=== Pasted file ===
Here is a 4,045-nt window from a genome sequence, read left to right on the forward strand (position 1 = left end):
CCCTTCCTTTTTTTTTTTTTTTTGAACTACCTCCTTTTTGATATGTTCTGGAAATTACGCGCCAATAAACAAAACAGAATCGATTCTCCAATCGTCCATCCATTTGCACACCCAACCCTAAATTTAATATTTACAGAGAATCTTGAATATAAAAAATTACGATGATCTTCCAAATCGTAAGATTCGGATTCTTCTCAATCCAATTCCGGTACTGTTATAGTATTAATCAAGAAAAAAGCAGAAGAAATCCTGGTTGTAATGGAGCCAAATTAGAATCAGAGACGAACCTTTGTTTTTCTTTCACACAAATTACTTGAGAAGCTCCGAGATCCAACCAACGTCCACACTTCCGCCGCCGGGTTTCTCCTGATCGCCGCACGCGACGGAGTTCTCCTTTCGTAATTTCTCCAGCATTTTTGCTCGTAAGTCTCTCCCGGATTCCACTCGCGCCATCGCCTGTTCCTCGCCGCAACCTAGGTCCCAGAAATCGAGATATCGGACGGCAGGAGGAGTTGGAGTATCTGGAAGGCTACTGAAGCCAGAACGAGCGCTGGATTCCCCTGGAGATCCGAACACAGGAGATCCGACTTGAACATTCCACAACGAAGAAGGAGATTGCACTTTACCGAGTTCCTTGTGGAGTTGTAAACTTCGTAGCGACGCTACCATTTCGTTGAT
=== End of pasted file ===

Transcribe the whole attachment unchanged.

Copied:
Here is a 4,045-nt window from a genome sequence, read left to right on the forward strand (position 1 = left end):
CCCTTCCTTTTTTTTTTTTTTTTGAACTACCTCCTTTTTGATATGTTCTGGAAATTACGCGCCAATAAACAAAACAGAATCGATTCTCCAATCGTCCATCCATTTGCACACCCAACCCTAAATTTAATATTTACAGAGAATCTTGAATATAAAAAATTACGATGATCTTCCAAATCGTAAGATTCGGATTCTTCTCAATCCAATTCCGGTACTGTTATAGTATTAATCAAGAAAAAAGCAGAAGAAATCCTGGTTGTAATGGAGCCAAATTAGAATCAGAGACGAACCTTTGTTTTTCTTTCACACAAATTACTTGAGAAGCTCCGAGATCCAACCAACGTCCACACTTCCGCCGCCGGGTTTCTCCTGATCGCCGCACGCGACGGAGTTCTCCTTTCGTAATTTCTCCAGCATTTTTGCTCGTAAGTCTCTCCCGGATTCCACTCGCGCCATCGCCTGTTCCTCGCCGCAACCTAGGTCCCAGAAATCGAGATATCGGACGGCAGGAGGAGTTGGAGTATCTGGAAGGCTACTGAAGCCAGAACGAGCGCTGGATTCCCCTGGAGATCCGAACACAGGAGATCCGACTTGAACATTCCACAACGAAGAAGGAGATTGCACTTTACCGAGTTCCTTGTGGAGTTGTAAACTTCGTAGCGACGCTACCATTTCGTTGAT